While McLean Soccer’s ECNL program has been in place since 2009, Arlington’s is relatively new. ASA joined the ECNL after its previous top-shelf program, U.S. Soccer’s Development Academy, ended in 2020.
As the “elite” part of the acronym implies, ECNL competition is rigorous. Players who survive tryouts and make it into the program maintain a 10-month league calendar with three training sessions per week in the fall and spring. They work with performance trainers and professionally licensed coaches. Games are “regularly attended by U.S. Soccer scouts, in addition to individual conference and nationally held Talent ID sessions,” according to ASA.
“One of the things we really focus on here is athletic performance,” DeMarco says. “It’s not just the soccer stuff. They train a lot on the field, soccer-wise, but we have an off-the-field component for strength and conditioning, and injury prevention. That’s really helped take us to that next level.”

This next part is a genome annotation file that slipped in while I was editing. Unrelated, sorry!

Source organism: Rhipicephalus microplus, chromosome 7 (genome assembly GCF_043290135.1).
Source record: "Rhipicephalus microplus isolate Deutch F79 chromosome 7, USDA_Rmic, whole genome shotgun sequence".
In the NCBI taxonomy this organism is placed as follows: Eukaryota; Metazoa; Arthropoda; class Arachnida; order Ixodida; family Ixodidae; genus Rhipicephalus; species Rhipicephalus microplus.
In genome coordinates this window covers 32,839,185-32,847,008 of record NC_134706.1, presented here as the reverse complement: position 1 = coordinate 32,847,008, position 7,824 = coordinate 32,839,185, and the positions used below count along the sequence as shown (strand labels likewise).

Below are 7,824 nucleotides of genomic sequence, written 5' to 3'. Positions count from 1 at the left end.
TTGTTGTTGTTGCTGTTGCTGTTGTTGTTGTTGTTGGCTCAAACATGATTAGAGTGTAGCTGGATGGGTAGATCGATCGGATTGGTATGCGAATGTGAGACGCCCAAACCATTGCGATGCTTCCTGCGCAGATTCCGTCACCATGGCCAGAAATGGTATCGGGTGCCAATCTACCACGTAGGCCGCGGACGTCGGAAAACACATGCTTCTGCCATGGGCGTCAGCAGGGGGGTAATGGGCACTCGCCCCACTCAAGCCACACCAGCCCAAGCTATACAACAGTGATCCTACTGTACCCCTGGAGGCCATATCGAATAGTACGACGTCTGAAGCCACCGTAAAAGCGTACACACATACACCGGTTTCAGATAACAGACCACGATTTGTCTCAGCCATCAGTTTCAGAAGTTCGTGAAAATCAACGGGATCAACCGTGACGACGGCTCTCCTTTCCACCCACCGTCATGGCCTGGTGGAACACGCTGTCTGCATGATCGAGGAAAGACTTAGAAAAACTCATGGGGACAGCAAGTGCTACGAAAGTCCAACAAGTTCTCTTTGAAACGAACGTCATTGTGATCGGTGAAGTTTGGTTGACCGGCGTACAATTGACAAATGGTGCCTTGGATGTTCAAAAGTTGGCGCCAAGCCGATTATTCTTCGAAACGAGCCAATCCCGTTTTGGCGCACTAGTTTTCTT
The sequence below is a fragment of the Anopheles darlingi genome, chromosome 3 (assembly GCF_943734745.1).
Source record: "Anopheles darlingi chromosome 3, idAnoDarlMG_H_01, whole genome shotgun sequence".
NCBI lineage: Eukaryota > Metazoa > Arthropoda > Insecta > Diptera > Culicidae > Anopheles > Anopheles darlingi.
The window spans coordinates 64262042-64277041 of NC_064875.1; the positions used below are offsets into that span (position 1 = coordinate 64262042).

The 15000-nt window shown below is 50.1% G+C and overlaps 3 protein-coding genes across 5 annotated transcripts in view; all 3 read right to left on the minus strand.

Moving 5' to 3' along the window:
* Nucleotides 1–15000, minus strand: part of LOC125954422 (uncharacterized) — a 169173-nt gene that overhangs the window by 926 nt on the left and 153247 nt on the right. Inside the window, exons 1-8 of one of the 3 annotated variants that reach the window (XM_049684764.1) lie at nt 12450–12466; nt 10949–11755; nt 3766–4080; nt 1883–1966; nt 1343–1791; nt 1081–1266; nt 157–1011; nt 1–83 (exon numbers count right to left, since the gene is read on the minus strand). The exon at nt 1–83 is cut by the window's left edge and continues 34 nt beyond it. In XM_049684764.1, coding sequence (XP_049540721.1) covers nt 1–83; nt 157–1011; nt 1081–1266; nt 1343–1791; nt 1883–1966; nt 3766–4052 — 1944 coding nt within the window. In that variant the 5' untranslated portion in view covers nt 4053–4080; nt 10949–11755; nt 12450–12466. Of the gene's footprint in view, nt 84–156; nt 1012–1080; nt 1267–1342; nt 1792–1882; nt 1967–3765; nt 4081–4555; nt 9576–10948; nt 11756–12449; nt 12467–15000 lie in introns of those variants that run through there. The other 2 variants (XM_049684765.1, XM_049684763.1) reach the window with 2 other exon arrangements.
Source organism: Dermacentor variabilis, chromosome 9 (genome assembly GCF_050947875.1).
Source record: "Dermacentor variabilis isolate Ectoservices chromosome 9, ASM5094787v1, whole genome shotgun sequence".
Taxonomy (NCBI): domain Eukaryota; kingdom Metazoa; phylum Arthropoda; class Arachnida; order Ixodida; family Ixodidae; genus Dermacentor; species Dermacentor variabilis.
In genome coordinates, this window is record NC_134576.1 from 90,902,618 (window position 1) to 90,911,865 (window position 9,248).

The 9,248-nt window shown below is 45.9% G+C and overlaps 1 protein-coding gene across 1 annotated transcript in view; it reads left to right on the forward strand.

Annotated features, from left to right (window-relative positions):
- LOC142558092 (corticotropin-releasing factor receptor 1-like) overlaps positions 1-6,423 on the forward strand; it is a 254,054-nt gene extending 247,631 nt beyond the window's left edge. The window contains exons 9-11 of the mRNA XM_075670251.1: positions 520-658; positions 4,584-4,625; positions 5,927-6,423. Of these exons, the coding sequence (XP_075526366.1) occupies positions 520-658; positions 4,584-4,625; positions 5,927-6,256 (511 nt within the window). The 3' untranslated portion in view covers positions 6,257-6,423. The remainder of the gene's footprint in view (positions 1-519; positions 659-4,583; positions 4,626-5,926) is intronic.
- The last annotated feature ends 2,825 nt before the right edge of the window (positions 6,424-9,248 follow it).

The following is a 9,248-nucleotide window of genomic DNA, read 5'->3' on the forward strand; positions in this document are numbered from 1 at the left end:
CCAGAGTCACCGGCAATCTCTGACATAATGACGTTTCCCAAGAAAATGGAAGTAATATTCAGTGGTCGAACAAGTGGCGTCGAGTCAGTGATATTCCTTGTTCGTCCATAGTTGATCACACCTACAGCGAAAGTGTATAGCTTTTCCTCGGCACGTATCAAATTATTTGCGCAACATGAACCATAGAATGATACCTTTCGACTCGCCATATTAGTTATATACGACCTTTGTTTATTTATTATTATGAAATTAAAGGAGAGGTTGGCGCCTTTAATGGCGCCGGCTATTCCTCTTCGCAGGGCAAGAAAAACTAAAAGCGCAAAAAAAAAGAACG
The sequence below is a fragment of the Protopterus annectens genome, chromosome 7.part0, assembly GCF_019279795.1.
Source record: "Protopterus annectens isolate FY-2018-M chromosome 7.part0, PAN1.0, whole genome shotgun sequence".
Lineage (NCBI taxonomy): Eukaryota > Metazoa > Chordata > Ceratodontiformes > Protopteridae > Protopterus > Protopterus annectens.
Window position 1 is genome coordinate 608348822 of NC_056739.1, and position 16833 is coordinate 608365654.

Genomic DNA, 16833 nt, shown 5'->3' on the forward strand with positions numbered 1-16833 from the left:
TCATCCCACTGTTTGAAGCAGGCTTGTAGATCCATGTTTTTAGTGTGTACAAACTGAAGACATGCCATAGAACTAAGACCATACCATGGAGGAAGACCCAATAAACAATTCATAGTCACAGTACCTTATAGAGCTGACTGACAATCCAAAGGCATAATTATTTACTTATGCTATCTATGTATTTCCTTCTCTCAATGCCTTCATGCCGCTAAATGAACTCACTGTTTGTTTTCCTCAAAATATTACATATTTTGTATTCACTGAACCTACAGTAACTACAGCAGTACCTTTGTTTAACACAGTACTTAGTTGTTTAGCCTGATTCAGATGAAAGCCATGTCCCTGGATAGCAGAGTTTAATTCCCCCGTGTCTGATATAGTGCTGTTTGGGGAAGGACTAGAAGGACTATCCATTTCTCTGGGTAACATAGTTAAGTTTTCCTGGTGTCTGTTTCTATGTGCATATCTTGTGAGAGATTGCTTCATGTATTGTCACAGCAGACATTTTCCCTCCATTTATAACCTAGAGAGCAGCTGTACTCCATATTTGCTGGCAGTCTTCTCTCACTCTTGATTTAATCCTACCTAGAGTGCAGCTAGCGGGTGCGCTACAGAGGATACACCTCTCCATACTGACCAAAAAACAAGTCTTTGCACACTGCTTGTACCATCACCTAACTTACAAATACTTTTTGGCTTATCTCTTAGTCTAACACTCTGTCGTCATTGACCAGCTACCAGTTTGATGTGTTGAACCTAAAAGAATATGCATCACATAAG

Gayle Wilson grew up in Falls Church and attended McLean High School, where in 1986 she earned props as “Virginia High School Player of the Year.” In 2013, she was named to the McLean Highlanders Hall of Fame.
Early on, she played on boys’ teams (there weren’t any girls’ teams for her age group at the time) until age 10, when she joined her first girls’ team in what was then the premier girls’ league in the DMV—Women and Girls in Soccer (WAGS). She went on to play at the University of Virginia from 1987 to 1989, and was called up for a brief stint with the U.S. national team in 1992. Today, she’s the U16-19 girls age group director at ASA.
Coaching has always been an integral part of her soccer career. “I started coaching with my dad and helped evaluate players for the teams that he was assigned to coach,” Wilson says. “I coached high school soccer when I was in college with a couple teammates. And then my dad said to me, ‘Hey, listen, I really think you should take these U.S. Soccer Federation coaching courses.’ ”